Reptile venom acts like ketchup in a bottle after shaking.
The normally thick and viscous venom flows easily once it is is in motion, much like ketchup after being shook. Both venom and ketchup are non-Newtonian fluids, meaning they stay viscous until they start flowing, according to a study published in Physical Review Letters.
Like that ketchup bottle that won’t stop once it gets going, the venom too moves more freely the faster it is moving. Except instead of with a ketchup-splattered hot dog, the snake ends up with a dead mouse.
Once the deadly substance is in motion, surface tension helps it continue along its path into the intended victim’s flesh. The stickiness of the venom helps it stay together and move from fang to prey. Similar physical forces cause water to rise slightly up a straw or form a meniscus in a full cup.
The interaction of the fangs and flesh of the bitten animal form a channel along which the venom flows. The flesh acts like blotter paper to wick the venom in. The suction created by the blotting effect helps the venom keep flowing. The wicking of venom into flesh also means that the snake doesn’t need to expend energy to pump the venom in.
J. Leo von Hemmen, a biophysicist at the Technical University of Munich, Germany and Bruce Young, a biologist at the University of Massachusetts in Lowell, started their research after noticing that only a seventh of venomous snakes, such as rattlesnakes, have hypodermic needle-like fangs.
Many venomous snakes and lizards have much simpler set-ups, often only grooves in the fangs, and yet are effective hunters. The fangs of the mangrove snake and banded snake were both examined by the researchers to understand how venom flows.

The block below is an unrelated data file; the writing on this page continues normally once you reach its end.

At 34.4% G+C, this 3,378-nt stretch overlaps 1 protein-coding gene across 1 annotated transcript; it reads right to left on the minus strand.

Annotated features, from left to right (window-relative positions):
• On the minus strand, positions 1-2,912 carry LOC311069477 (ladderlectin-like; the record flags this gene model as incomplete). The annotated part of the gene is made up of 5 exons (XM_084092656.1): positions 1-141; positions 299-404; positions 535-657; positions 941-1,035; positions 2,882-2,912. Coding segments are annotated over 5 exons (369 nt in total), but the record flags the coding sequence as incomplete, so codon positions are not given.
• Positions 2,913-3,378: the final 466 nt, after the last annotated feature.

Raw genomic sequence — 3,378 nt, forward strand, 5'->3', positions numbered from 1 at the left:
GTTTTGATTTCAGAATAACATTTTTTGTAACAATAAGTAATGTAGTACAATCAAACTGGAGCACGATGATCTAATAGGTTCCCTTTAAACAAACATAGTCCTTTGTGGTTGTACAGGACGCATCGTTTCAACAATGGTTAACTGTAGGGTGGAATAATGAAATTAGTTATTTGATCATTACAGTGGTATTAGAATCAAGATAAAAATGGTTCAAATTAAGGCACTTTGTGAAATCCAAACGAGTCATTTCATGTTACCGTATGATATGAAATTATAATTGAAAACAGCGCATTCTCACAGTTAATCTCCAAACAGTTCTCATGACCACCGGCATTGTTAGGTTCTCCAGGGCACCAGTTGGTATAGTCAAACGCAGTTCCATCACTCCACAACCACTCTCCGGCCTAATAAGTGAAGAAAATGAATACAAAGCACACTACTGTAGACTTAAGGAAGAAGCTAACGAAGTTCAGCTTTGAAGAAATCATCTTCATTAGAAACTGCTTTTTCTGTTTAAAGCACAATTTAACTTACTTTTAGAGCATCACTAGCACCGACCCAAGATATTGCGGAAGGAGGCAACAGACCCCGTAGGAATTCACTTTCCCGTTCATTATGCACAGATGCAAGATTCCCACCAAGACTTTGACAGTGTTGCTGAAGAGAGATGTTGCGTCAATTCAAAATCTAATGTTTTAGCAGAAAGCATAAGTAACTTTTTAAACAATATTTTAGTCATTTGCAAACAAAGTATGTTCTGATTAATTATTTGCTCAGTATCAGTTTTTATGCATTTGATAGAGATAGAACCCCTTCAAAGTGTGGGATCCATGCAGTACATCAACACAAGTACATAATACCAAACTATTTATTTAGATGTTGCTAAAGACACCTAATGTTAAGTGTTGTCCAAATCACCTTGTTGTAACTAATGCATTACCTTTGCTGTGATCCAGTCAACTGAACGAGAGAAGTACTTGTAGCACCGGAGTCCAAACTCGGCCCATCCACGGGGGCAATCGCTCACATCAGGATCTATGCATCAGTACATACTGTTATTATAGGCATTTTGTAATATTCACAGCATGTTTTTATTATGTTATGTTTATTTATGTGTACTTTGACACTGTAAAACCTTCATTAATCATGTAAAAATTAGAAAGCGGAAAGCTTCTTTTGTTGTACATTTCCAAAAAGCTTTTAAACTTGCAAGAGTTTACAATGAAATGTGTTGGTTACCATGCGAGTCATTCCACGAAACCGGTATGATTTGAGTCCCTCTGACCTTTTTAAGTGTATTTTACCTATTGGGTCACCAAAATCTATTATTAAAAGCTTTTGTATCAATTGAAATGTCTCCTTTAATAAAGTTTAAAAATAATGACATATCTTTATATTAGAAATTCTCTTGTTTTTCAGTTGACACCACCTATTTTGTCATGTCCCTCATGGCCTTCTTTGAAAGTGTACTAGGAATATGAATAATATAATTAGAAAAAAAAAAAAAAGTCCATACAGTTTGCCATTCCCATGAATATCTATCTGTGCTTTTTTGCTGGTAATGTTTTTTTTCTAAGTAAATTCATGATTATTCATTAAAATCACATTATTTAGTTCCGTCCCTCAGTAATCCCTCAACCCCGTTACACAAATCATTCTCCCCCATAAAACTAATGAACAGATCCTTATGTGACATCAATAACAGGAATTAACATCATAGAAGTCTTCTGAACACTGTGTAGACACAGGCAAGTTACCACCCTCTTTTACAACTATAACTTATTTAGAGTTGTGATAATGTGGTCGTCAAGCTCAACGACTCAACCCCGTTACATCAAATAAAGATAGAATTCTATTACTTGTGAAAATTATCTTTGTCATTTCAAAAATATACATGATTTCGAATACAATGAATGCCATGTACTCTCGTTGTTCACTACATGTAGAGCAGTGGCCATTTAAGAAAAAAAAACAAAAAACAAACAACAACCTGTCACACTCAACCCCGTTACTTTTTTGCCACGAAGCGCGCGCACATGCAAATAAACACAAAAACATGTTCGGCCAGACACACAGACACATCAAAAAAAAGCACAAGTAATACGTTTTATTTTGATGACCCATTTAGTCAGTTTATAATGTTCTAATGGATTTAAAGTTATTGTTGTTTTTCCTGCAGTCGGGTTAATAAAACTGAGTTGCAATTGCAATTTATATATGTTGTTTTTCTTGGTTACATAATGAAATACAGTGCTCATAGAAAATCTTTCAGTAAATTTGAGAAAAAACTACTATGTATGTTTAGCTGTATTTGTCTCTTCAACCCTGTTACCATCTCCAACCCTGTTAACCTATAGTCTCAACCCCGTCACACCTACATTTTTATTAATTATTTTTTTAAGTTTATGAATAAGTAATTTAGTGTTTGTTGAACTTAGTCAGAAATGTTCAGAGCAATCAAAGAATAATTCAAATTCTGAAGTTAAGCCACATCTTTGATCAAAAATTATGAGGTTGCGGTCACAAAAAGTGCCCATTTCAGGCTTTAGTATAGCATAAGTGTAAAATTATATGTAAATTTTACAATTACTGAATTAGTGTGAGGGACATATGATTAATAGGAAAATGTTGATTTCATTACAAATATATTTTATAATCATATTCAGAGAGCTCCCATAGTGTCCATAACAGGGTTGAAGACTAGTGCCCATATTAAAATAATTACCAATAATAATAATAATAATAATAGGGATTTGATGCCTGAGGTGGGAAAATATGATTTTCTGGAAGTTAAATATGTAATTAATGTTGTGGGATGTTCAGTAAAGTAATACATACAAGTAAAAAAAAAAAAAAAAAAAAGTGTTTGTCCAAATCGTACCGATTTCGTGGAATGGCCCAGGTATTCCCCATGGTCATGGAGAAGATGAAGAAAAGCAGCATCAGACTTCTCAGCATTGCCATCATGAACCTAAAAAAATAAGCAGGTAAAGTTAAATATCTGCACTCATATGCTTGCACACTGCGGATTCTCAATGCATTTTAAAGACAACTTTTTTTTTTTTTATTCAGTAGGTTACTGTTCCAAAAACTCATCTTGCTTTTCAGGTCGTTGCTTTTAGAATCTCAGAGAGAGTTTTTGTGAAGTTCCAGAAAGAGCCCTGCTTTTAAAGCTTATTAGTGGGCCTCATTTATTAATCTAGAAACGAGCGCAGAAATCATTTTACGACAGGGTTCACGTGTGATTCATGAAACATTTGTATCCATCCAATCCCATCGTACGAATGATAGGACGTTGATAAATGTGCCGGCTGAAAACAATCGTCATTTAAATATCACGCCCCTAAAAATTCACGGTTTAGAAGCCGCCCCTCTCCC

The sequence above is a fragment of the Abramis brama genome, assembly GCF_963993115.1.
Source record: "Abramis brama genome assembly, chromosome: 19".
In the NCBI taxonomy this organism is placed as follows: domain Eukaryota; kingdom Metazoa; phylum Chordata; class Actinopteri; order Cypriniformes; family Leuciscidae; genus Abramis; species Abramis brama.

The physical properties of the venom itself allow venom to get past even bird feathers, which usually deflect liquid. Snakes that regularly eat birds were found to have deeper channels in their fangs, which increased the ability of the venom to evade feathers.
As the snake waits for its prey, the venom stays put because it is a non-Newtonian fluid. That’s one reason why snakes and Gila monsters aren’t constantly dribbling venom. But once the snake makes its lighting quick strike the venom becomes a deadly squirt.
Keep that image in your head at the next summer barbecue.
IMAGE 1: A Gaboon viper, Bitis gabonica, showing its fangs, the largest of any snake. (Wikimedia Commons).
IMAGE 2: The mangrove snake, Boiga dendrophila (WIkimedia Commons).
IMAGE 2: Scanning electron micrographs showing the prominent grooves (horizontal arrows) on the fangs of (a) a banded snake (Bothryum lentiginosum), a lizard eater, and (b) a mangrove snake (Boiga dendrophila), a generalist feeding on both birds and lizards. The Boiga specimen was prepared with
the fang embedded in prey tissue, so only the base of the fang is visible; the prey tissue has separated slightly from the fang forming a clear venom tube (vertical arrow). (COURTESY: J. Leo van Hemmen)